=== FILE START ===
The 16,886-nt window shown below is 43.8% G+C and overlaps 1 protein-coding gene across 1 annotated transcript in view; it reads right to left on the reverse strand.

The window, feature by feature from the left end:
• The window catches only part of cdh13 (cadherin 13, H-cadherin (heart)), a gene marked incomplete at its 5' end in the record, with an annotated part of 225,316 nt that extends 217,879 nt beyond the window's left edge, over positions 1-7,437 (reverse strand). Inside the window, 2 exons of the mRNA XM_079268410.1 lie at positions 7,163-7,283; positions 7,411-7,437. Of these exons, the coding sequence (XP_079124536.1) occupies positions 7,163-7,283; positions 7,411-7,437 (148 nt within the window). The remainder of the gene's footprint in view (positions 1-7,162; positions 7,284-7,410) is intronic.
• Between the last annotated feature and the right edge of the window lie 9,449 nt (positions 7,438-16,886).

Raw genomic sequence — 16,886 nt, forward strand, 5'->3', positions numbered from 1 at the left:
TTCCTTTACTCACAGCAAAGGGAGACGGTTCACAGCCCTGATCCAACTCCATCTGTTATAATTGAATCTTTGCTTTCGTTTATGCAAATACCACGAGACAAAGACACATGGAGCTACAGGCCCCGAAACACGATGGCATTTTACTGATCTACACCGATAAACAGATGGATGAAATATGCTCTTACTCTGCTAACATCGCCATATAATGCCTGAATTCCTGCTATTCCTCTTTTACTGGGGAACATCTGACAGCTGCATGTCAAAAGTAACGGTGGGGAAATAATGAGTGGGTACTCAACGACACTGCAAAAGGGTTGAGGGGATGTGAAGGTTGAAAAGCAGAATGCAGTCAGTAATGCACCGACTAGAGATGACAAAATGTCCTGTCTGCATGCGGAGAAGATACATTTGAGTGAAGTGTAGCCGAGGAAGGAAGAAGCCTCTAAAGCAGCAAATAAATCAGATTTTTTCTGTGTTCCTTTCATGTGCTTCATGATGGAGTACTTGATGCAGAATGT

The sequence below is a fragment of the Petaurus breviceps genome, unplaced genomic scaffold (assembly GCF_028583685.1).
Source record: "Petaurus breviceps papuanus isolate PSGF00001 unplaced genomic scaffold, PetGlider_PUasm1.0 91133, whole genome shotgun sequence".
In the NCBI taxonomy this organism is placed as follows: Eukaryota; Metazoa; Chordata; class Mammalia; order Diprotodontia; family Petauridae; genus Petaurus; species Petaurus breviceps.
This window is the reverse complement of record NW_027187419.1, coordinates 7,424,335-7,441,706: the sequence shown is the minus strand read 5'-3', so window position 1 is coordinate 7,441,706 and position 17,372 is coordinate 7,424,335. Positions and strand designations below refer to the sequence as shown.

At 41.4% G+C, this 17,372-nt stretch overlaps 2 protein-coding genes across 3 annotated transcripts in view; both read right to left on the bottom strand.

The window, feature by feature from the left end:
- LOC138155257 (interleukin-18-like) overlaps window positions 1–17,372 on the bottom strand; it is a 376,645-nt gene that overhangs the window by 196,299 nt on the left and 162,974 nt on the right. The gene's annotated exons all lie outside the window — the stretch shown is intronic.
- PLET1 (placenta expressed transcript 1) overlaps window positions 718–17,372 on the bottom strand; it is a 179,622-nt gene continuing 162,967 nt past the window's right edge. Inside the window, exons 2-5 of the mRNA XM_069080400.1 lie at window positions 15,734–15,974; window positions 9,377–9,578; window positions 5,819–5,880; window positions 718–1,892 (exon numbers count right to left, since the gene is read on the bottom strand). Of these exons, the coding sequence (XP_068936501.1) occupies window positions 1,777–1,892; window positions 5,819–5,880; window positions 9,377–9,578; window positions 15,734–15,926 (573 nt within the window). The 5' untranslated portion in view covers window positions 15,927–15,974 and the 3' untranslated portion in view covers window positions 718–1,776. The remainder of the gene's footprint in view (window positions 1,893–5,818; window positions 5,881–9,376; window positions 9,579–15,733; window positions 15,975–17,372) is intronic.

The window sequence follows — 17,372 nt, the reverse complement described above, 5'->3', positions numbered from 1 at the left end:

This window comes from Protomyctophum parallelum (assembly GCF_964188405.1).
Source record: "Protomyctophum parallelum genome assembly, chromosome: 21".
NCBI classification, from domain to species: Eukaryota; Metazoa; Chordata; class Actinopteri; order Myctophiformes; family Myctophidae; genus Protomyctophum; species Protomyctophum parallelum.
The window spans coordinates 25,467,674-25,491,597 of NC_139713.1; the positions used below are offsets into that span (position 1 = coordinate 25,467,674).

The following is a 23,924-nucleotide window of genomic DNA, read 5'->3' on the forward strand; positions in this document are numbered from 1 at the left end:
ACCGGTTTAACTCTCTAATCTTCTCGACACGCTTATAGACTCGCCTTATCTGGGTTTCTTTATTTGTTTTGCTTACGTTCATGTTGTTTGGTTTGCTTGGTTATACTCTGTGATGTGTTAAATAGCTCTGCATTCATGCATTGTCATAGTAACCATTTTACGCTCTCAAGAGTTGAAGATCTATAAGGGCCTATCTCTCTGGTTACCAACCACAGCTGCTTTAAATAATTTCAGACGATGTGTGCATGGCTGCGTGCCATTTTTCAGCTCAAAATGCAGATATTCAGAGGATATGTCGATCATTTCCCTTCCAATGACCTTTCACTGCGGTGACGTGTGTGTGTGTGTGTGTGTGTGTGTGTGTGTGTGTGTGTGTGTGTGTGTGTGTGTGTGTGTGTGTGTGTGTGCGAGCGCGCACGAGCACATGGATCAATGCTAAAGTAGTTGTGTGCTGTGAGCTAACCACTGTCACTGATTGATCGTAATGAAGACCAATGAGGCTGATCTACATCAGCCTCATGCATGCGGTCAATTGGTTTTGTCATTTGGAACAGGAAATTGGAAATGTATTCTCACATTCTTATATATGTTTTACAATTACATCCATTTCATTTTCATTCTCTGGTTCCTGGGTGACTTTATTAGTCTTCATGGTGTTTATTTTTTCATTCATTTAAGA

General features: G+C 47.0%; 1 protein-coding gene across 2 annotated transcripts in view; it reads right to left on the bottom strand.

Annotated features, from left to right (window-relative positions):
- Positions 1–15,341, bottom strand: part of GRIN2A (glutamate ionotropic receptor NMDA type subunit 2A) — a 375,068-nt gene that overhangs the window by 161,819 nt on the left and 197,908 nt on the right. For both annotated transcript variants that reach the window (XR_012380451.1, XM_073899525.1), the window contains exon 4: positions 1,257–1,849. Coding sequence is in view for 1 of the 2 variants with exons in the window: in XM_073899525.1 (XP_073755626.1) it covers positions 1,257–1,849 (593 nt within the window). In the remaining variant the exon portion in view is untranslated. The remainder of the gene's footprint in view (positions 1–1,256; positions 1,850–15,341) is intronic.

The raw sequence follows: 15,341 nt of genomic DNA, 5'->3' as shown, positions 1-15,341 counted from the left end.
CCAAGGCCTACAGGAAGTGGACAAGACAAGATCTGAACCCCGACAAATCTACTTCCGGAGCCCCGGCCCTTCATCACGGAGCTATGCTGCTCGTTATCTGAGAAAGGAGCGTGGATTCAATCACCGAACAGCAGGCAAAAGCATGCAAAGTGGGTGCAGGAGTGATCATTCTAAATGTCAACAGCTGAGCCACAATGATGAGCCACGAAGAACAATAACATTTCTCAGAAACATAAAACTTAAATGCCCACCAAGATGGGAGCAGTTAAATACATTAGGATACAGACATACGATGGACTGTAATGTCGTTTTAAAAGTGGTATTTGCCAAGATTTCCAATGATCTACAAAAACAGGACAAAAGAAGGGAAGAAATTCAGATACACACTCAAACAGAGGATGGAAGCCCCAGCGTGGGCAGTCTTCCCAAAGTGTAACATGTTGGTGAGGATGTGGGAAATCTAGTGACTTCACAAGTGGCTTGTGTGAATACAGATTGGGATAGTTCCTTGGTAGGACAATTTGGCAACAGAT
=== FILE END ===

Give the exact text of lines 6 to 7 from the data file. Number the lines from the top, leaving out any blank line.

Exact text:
TTCCTTTACTCACAGCAAAGGGAGACGGTTCACAGCCCTGATCCAACTCCATCTGTTATAATTGAATCTTTGCTTTCGTTTATGCAAATACCACGAGACAAAGACACATGGAGCTACAGGCCCCGAAACACGATGGCATTTTACTGATCTACACCGATAAACAGATGGATGAAATATGCTCTTACTCTGCTAACATCGCCATATAATGCCTGAATTCCTGCTATTCCTCTTTTACTGGGGAACATCTGACAGCTGCATGTCAAAAGTAACGGTGGGGAAATAATGAGTGGGTACTCAACGACACTGCAAAAGGGTTGAGGGGATGTGAAGGTTGAAAAGCAGAATGCAGTCAGTAATGCACCGACTAGAGATGACAAAATGTCCTGTCTGCATGCGGAGAAGATACATTTGAGTGAAGTGTAGCCGAGGAAGGAAGAAGCCTCTAAAGCAGCAAATAAATCAGATTTTTTCTGTGTTCCTTTCATGTGCTTCATGATGGAGTACTTGATGCAGAATGT

The sequence below is a fragment of the Petaurus breviceps genome, unplaced genomic scaffold (assembly GCF_028583685.1).